Features  |   August 2014
A 4-Day Peripheral Nerve Block? Liposome Bupivacaine: An Introduction and Update
Author Affiliations
  • Brian M. Ilfeld, M.D., M.S.
    Committee on Regional Anesthesia
Article Information
Pharmacology / Regional Anesthesia / Features
Features   |   August 2014
A 4-Day Peripheral Nerve Block? Liposome Bupivacaine: An Introduction and Update
ASA Monitor 08 2014, Vol.78, 26-28.
ASA Monitor 08 2014, Vol.78, 26-28.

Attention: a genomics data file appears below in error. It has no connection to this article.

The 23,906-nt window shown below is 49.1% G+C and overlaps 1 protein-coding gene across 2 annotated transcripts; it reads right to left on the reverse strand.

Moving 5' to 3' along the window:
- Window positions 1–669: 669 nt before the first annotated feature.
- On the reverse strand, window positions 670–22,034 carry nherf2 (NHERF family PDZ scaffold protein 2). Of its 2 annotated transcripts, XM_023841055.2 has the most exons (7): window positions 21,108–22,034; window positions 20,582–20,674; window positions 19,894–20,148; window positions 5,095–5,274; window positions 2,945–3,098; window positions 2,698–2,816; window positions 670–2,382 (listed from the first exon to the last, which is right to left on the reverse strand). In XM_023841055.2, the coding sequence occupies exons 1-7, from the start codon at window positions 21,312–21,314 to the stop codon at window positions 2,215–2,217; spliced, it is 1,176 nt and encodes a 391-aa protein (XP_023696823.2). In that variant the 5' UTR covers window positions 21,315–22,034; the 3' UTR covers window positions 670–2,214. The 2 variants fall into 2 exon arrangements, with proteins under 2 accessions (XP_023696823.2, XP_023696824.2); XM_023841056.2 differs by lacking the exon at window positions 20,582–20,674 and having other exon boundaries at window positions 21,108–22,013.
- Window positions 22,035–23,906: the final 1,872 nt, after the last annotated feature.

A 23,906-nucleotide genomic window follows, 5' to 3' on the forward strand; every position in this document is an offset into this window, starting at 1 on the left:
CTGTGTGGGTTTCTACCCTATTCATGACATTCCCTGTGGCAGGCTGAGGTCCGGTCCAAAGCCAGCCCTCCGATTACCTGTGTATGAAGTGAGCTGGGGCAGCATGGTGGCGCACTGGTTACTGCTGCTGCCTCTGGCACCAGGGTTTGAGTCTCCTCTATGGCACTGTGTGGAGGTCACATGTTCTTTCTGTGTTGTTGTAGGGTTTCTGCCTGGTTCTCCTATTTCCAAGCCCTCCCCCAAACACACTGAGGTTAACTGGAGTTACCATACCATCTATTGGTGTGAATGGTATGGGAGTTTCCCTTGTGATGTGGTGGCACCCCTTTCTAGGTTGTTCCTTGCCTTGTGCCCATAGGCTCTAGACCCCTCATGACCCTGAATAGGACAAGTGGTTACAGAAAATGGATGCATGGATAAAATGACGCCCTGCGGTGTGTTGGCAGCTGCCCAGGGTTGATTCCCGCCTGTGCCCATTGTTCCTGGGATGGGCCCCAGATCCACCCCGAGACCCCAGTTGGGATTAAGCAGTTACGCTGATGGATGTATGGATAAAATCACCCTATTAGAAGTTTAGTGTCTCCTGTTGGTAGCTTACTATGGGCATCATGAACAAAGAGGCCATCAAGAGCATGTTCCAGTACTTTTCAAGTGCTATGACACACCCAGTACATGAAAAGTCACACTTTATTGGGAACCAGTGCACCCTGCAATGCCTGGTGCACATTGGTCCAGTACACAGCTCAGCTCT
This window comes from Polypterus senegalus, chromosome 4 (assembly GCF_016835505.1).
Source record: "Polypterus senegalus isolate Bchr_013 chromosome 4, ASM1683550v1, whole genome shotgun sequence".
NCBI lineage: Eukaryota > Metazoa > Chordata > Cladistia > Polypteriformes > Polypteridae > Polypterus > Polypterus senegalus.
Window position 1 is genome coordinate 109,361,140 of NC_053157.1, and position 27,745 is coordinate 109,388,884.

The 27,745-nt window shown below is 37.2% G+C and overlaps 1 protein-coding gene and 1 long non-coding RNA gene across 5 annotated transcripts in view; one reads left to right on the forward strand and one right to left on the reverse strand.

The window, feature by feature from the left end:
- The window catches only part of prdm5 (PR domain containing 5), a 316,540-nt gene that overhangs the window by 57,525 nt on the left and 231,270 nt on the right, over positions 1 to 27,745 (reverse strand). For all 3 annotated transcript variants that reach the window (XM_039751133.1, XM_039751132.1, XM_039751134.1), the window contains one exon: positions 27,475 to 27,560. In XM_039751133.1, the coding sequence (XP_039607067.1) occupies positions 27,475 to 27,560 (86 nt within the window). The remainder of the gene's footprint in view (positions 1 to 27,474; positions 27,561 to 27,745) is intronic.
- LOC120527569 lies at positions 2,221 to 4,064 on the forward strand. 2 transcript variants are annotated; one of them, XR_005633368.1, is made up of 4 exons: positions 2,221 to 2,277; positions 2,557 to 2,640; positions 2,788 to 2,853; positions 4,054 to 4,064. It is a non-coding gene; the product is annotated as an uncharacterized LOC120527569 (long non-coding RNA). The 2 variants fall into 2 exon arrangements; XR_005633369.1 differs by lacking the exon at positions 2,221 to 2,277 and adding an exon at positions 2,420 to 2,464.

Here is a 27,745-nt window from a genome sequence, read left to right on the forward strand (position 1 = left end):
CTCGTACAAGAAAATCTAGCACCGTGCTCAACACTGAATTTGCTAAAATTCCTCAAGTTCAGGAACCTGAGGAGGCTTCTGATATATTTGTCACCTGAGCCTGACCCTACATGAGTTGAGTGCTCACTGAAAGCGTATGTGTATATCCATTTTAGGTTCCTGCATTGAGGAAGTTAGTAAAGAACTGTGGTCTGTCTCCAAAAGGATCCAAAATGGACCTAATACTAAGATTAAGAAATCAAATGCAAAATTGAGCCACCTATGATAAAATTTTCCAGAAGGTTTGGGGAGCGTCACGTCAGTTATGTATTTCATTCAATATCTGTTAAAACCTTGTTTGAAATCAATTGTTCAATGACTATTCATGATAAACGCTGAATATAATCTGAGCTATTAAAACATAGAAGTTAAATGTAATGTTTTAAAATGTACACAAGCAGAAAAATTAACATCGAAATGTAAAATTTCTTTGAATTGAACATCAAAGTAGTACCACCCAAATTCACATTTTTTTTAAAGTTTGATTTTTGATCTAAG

A single injection of bupivacaine – currently the longest-duration local anesthetic approved for clinical use in peripheral nerve blocks (bupivacaine or levobupivacaine) – rarely lasts as long as postoperative pain. Therefore, patients often must endure multiple days with insufficient analgesia. Multiple adjuvants may be used to prolong the local anesthetic effects, such as clonidine or epinephrine. However, there is currently no U.S. Food and Drug Administration (FDA)-approved medication that reliably extends the duration of single-injection epidural or peripheral nerve blocks for over 24 hours. And while continuous peripheral nerve blocks can provide analgesia for multiple days, this modality is frequently not provided by health care providers due to time, financial, hospital and practice structure limitations (e.g., lack of an available provider at night/weekends). A single-injection medication providing multiple days of postoperative analgesia would be a powerful tool for those involved with acute pain medicine.
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